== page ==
Summers last hot days (may be)...The near 90 F of this past Wednesday stopped all trout activity. However highs near
80 F are in the forecast next week. Soon the northern Michigan attire will be drifting away from those madras shorts, Polo knit shirts, and Top-Siders to long sleeve flannel shirts, cargo pants, and hiking boots. This time of year weather patterns can change rapidly from hot to cold to hot again, so lean on that water thermometer for accurate fishing conditions (water temp 65 F or less) and thus success.
Weather forecasts for fall are seasonally warmer temperatures. That means highs could possibly reach the 80's F with lows in the upper
40's F through September. With shorter days and the autumnal equinox coming, river temperatures should drop below 65 F for the remainder of the season. The lower sun can still cast a blinding reflection on the river, so I try to fish afternoons in an easterly direction. Brook Trout and even smaller Browns in the 7-9 inch class will be feeding in the afternoon if high air temperatures stay at least in the 70's F and some hatches take place.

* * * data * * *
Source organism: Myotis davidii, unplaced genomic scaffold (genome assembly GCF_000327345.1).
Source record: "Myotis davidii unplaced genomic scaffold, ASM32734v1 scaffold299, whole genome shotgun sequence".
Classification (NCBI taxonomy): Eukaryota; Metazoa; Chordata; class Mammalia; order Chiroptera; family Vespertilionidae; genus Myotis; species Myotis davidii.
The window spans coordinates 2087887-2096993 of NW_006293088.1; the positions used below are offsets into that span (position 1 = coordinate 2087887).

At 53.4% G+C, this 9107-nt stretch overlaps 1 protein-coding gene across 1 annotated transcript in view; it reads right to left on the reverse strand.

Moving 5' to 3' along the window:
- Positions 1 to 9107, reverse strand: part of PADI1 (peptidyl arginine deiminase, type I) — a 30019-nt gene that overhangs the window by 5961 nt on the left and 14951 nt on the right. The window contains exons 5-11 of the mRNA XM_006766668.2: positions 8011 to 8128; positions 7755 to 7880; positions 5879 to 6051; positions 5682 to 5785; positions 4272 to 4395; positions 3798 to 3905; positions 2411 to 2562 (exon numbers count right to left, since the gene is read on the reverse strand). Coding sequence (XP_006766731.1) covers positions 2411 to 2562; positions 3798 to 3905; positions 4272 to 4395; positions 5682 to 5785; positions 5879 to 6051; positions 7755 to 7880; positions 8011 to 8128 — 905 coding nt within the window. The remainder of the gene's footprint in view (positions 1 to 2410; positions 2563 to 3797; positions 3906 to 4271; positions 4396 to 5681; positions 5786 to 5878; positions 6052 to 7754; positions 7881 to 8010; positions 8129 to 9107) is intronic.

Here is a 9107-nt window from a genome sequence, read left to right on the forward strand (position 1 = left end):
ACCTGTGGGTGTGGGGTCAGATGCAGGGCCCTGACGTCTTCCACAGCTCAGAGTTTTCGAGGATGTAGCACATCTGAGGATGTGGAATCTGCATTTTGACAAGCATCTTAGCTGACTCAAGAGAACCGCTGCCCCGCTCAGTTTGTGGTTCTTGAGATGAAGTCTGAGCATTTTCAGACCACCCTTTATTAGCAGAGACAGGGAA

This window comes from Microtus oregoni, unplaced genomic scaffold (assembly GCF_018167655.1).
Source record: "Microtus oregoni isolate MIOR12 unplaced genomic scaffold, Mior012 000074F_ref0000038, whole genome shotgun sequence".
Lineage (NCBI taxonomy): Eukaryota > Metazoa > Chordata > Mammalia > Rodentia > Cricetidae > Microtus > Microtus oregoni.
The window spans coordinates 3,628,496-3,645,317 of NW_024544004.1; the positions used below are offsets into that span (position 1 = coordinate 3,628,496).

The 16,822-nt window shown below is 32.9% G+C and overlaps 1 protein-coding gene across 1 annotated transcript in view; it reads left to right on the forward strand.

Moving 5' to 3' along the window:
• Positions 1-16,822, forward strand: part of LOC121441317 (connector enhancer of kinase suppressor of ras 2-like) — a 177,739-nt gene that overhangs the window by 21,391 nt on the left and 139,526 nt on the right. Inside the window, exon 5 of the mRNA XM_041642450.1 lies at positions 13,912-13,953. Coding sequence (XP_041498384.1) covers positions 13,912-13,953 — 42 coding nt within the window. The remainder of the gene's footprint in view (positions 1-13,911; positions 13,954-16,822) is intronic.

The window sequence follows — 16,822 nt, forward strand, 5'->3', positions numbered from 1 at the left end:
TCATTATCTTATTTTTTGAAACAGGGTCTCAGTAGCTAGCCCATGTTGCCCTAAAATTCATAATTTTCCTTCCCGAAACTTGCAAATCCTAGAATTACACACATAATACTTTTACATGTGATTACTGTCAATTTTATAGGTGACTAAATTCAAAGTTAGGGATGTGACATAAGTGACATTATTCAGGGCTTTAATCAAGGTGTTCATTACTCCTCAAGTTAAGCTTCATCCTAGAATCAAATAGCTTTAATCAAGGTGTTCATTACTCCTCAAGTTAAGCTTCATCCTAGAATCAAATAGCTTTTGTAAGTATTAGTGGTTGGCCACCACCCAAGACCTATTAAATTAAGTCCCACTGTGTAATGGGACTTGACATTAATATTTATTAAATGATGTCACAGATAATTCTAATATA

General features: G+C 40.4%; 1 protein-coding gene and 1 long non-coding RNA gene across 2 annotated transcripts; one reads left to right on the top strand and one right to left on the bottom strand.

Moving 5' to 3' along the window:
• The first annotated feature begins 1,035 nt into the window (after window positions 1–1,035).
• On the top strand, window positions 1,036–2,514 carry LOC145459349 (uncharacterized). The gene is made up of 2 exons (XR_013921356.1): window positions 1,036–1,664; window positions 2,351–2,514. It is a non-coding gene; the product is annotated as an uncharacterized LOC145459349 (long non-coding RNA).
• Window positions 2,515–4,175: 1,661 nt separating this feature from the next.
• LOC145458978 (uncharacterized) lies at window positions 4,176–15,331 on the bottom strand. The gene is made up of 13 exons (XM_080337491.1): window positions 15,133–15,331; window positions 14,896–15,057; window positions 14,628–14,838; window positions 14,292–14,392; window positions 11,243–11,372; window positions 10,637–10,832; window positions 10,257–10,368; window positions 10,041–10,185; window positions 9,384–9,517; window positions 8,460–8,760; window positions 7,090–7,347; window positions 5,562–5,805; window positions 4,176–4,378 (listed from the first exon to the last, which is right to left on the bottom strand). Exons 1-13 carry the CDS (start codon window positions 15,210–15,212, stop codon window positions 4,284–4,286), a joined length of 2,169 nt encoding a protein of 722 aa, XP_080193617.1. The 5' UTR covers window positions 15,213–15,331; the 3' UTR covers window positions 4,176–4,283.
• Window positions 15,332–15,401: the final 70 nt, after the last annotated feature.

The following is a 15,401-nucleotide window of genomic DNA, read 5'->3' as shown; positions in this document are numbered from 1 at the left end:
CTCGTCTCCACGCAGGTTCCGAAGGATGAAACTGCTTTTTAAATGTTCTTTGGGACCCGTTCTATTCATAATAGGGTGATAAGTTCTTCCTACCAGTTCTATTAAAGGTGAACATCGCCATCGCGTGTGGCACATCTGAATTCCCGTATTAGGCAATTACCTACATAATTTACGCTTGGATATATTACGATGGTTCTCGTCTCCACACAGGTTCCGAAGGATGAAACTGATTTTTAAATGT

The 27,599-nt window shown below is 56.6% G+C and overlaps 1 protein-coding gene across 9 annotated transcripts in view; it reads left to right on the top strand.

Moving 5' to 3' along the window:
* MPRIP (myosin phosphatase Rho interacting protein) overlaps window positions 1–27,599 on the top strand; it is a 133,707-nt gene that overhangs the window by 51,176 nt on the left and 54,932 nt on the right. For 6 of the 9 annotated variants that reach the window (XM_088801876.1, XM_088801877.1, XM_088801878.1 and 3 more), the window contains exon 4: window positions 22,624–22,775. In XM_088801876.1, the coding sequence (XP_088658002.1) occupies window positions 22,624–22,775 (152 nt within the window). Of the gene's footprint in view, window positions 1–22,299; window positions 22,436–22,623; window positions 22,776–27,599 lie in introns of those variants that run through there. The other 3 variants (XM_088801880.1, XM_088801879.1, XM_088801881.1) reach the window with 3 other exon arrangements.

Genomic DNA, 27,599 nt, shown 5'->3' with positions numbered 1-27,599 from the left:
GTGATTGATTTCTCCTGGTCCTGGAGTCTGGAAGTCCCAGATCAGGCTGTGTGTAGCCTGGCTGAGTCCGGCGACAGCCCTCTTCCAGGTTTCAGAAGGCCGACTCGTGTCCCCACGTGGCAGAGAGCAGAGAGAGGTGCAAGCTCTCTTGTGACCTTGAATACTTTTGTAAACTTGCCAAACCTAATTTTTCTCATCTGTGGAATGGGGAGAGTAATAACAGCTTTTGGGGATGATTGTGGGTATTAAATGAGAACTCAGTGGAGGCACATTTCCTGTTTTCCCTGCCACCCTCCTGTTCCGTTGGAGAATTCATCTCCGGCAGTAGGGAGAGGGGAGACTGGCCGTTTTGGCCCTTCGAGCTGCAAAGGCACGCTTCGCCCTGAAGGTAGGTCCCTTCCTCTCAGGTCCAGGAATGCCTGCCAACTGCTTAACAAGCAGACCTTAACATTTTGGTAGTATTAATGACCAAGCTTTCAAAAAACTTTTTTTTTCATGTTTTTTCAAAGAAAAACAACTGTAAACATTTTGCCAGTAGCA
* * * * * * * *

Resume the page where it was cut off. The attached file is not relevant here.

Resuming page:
The Pigeon, Sturgeon, Black and Maple rivers were on the edge of too hot, but with the coming forecast, should nicely cool down. Mornings might be a good window of opportunity for the weekend. Water levels are low and any precipitation would be welcome. There is some much needed rain in the forecast. With the cooler temperatures and some rain, the rivers' water levels should raise.
Spawning trout will attack terrestrials like the hopper or ant patterns. This past week a small Adams hatch (size 22 / 5X) made fishing tough as the smaller trout have been feeding on them.
In retrospect this summer has been good to man and trout, and it appears comfortable weather is going to continue. If temperatures stay in the high 70's F and at least in the low 50's F at night we could get some good afternoon fishing. I love afternoon fly fishing and evening high school football...Go Northmen...or whomever you root for?
Richard and Jim
Letting you know current conditions and best approaches.